Associate Feature: Widespread Cross-Party Support Gets Wheels Rolling
Five years ago, when Cycling Without Age Scotland (CWAS) introduced into the country a unique and pioneering form of mobility assistance transport, we knew that it would have a major beneficial impact on all who participated in the venture we were about to launch. We were also confident that it would change participants’ attitudes to sustainable transport, and their practices, especially in the context of e-bikes. What we hadn’t anticipated was the scale at which these outcomes would be delivered. It is substantial and growing all the time.
From 5th September 2017, when we launched CWAS at a packed cross-party parliamentary event, the Scottish Government has been with us all the way, and that’s been a major factor in our continuing success.
A registered charity, CWAS provides specialist trishaws and trains pilots (riders) to provide rides in them to people dealing with mobility issues, disability, loneliness or isolation. It does this for people of all ages, but predominantly the elderly, and we have active associations with a very large number of care homes throughout Scotland. Through this activity, people who rarely get out and about are enabled to enjoy fresh air and beautiful countryside, to be part of their community, to meet old friends and make new ones and to experience uplifting camaraderie. Passengers and their families and carers use descriptors like “life enhancing”, “life enriching” and “life extending”. Pilots benefit hugely too: from exercise and being in the fresh air to the enormous fulfilment and increased wellbeing through supporting their passengers and the friendships that develop.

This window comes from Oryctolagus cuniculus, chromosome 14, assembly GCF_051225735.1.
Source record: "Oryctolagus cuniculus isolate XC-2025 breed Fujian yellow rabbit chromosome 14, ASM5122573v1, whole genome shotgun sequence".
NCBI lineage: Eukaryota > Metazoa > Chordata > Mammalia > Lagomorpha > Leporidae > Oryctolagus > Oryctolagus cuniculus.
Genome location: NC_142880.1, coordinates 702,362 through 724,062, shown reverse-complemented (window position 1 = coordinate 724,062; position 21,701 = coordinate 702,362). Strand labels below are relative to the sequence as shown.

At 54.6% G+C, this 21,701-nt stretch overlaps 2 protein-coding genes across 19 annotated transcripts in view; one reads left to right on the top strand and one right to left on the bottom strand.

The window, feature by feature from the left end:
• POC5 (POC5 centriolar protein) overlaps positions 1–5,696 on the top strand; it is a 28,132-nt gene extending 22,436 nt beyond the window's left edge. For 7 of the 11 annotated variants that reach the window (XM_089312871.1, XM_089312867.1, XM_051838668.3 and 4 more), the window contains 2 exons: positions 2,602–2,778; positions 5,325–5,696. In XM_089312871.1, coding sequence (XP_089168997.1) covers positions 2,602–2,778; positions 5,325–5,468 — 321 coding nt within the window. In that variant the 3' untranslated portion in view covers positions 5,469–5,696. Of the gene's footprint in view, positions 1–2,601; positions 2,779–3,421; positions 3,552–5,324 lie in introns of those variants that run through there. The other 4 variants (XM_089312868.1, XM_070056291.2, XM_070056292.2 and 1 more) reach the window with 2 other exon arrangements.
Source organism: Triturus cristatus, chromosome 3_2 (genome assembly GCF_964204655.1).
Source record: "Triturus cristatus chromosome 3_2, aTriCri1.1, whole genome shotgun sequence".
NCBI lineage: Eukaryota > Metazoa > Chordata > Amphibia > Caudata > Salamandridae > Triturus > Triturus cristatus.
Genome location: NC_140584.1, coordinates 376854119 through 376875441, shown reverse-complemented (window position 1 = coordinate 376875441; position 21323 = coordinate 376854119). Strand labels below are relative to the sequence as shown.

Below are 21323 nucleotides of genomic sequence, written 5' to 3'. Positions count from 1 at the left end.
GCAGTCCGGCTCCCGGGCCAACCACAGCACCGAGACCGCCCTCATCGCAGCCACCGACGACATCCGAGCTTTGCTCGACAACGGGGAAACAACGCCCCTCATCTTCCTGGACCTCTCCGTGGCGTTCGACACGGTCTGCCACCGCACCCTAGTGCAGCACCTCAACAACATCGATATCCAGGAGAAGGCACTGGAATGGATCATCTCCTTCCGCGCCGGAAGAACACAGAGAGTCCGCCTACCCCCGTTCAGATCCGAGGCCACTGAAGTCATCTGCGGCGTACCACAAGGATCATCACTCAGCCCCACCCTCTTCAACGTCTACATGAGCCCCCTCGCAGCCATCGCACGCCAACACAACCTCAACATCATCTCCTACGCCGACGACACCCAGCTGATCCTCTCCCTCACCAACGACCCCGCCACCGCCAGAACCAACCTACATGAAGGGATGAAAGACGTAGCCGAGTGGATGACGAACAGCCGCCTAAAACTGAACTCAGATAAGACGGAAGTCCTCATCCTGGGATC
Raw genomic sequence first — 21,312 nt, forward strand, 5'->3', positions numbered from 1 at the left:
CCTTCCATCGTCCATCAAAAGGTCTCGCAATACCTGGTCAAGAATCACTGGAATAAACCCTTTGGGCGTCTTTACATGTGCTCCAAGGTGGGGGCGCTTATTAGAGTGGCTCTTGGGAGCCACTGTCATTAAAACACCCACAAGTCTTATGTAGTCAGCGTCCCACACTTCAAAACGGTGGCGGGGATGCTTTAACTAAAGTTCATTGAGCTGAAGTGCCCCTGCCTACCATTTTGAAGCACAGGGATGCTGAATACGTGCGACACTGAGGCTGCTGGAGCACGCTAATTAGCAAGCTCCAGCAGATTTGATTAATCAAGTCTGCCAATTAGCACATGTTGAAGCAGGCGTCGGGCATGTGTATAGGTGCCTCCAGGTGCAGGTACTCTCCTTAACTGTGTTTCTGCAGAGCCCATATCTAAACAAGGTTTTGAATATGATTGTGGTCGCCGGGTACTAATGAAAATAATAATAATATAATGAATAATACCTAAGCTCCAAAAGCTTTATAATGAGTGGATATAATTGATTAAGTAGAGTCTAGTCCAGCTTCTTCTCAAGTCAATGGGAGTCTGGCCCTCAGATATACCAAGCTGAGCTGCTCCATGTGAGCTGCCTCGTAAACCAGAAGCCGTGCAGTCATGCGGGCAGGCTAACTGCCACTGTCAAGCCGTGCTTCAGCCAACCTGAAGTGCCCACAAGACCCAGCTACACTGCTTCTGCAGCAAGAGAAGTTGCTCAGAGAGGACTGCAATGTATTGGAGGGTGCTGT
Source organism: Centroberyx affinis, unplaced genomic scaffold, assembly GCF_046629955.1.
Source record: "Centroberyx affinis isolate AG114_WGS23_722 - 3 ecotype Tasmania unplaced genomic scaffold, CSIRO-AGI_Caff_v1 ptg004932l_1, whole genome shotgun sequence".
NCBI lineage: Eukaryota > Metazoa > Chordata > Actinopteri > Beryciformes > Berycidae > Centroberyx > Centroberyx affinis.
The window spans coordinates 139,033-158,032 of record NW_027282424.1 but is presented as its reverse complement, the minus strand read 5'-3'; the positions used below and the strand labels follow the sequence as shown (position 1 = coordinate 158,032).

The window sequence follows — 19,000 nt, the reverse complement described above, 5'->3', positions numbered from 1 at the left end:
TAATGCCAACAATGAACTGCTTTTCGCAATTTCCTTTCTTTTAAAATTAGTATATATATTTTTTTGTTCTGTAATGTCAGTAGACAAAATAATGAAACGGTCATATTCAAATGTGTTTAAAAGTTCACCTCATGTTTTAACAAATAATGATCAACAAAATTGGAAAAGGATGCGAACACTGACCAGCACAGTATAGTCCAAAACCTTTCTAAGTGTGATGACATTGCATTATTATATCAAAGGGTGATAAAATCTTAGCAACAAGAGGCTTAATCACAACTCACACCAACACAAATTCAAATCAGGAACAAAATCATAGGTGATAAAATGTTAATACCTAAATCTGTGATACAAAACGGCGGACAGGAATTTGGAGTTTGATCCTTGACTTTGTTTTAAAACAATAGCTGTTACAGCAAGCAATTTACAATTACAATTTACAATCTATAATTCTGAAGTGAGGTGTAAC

CWAS delivers its service through volunteers in affiliated but independently managed branches (known as “Chapters”) in every part of the country, from the borders to our islands. We started with one Trishaw in one Chapter at the Carrondale Care Home and now have more than eighty Trishaws operating in approaching sixty Chapters, with twenty more in development. Thanks to the support of the Scottish Government, every ride is provided completely free of charge.
Whilst delivering those benefits to passengers and pilots is of paramount importance to us, we are also passionate about playing our part in the increased uptake of and support for sustainable transport. And there is strong, clear evidence that this is happening in all our Chapters on a substantial scale.
For many pilots, riding a CWAS Trishaw is their first experience of using an e-bike and large numbers instantly become converts, with many now having acquired their own e-bikes. Significantly, they are using these e-bikes, instead of their cars, not just for getting to and from where the Trishaws are kept, but for as many local journeys as possible. Similarly, every time a care facility resident rides out in a CWAS Trishaw, it is one less traditionally motorised journey, and this is happening in locations all across Scotland hundreds of times every week. Through CWAS trishaws, many family members of care facility residents are encountering e-bikes for the first time too, and increasing numbers of those are also now acquiring and using e-bikes. Nearly all confirm that they didn’t realise what they were missing. That’s not just the assisted exercise and fresh air, but discovering that it’s almost always considerably quicker to do a local journey on your bike on path networks than in your car!
Cycling Without Age Scotland has the ambitious long-term aim to be providing our unique service in every city, town and village in Scotland. We may not achieve that, but we will strive determinedly towards doing so, and it is enormously encouraging to know that, not only is every single one of the many thousands of Trishaw rides that we provide each year contributing to transport in a truly sustainable and environmentally conscious way, but that everyone with whom we interact is seeing, first hand, the benefits of e-bikes and many are becoming enthusiastic users.
Christine Bell is CEO of Cycling Without Age Scotland.
This article is sponsored by CWAS.